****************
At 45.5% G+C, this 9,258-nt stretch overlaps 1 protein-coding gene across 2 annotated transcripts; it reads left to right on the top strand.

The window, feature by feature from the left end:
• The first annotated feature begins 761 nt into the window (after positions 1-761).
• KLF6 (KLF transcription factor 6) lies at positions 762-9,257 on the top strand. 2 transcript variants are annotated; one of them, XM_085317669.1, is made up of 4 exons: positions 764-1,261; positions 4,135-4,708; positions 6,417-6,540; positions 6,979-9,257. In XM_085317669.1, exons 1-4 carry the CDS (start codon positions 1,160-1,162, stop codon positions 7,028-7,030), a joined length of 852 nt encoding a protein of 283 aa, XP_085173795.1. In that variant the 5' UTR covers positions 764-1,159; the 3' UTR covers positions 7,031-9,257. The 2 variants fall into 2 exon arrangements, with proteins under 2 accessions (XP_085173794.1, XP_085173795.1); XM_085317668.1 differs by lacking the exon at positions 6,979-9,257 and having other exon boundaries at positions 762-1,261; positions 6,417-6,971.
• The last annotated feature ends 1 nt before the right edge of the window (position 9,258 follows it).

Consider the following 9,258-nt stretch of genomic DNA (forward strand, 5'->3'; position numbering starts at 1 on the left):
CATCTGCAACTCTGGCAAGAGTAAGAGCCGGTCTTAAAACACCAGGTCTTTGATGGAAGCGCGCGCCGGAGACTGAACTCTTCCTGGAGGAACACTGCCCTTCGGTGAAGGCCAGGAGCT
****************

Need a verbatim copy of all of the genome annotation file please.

At 45.5% G+C, this 9,258-nt stretch overlaps 1 protein-coding gene across 2 annotated transcripts; it reads left to right on the top strand.

The window, feature by feature from the left end:
• The first annotated feature begins 761 nt into the window (after positions 1-761).
• KLF6 (KLF transcription factor 6) lies at positions 762-9,257 on the top strand. 2 transcript variants are annotated; one of them, XM_085317669.1, is made up of 4 exons: positions 764-1,261; positions 4,135-4,708; positions 6,417-6,540; positions 6,979-9,257. In XM_085317669.1, exons 1-4 carry the CDS (start codon positions 1,160-1,162, stop codon positions 7,028-7,030), a joined length of 852 nt encoding a protein of 283 aa, XP_085173795.1. In that variant the 5' UTR covers positions 764-1,159; the 3' UTR covers positions 7,031-9,257. The 2 variants fall into 2 exon arrangements, with proteins under 2 accessions (XP_085173794.1, XP_085173795.1); XM_085317668.1 differs by lacking the exon at positions 6,979-9,257 and having other exon boundaries at positions 762-1,261; positions 6,417-6,971.
• The last annotated feature ends 1 nt before the right edge of the window (position 9,258 follows it).

Consider the following 9,258-nt stretch of genomic DNA (forward strand, 5'->3'; position numbering starts at 1 on the left):
CATCTGCAACTCTGGCAAGAGTAAGAGCCGGTCTTAAAACACCAGGTCTTTGATGGAAGCGCGCGCCGGAGACTGAACTCTTCCTGGAGGAACACTGCCCTTCGGTGAAGGCCAGGAGCT